NPR May Be Hazardous to Your Health

Say it ain’t so, Jessica Love.

New research about listening to spoken word while driving points to a link between stories that invoke the physical realms—i.e. imagining physical spaces—may make us less able to concentrate on the road:

A team of researchers, led by Benjamin Bergen at the University of California, San Diego, has recently asserted that some topics—and not particularly anger-inducing or shocking ones—may especially interfere with our ability to drive.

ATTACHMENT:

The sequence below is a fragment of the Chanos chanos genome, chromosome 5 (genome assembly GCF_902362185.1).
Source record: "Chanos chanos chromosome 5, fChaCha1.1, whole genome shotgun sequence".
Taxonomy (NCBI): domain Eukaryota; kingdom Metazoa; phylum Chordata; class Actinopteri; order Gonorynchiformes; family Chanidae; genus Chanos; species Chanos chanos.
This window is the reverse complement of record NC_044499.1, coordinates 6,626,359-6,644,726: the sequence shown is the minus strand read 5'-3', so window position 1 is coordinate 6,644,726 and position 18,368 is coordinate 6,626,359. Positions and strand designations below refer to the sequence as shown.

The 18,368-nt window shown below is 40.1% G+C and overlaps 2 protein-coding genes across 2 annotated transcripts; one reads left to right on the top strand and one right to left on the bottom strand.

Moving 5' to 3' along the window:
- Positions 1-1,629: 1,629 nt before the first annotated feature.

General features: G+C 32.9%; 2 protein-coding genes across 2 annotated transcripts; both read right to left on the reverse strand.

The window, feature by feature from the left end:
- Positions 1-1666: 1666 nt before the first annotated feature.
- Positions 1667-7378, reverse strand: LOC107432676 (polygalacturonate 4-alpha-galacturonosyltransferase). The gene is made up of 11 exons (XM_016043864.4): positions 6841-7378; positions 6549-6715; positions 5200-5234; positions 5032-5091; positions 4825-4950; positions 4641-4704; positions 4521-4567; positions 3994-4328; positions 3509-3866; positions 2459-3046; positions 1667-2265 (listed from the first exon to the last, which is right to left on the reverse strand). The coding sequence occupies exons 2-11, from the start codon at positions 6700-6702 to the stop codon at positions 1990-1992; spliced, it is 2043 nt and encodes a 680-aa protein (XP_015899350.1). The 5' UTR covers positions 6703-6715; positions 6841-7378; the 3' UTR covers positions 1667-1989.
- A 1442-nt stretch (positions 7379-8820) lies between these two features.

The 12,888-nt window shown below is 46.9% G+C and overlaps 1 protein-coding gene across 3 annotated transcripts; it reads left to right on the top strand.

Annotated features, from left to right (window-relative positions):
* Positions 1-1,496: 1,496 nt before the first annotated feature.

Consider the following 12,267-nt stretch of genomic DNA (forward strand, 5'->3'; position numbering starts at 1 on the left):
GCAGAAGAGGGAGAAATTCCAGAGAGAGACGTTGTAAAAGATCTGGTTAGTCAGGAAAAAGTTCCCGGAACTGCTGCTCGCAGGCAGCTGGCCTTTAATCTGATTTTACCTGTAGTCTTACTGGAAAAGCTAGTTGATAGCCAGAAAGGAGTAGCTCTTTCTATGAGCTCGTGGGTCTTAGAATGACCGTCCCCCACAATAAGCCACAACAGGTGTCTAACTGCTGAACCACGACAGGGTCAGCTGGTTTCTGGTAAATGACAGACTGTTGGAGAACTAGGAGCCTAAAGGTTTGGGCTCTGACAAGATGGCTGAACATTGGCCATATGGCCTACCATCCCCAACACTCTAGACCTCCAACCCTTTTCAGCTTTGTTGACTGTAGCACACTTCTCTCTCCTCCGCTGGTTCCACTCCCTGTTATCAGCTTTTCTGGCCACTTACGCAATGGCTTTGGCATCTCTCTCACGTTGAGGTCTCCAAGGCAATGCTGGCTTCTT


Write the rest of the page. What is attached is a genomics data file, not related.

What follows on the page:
According to one increasingly popular theory, we process language by mentally simulating the events being described. Talking about kicking a ball requires us to activate parts of the brain required to kick a ball; ditto for comprehending the ball’s trajectory. With this theory in mind, the researchers hypothesized that conversing about topics that employ our perceptual or motor systems—specifically, how things look, sound, or are performed—may interfere with our ability to look, listen, and drive.

I think this makes a lot of sense. And it might explain while I prefer non-fiction podcasts (i.e. Talk of the Nation, On the Media, Planet Money) versus fiction (This American Life, WTF).

Friends Don’t Let Friends Listen and Drive {american scholar}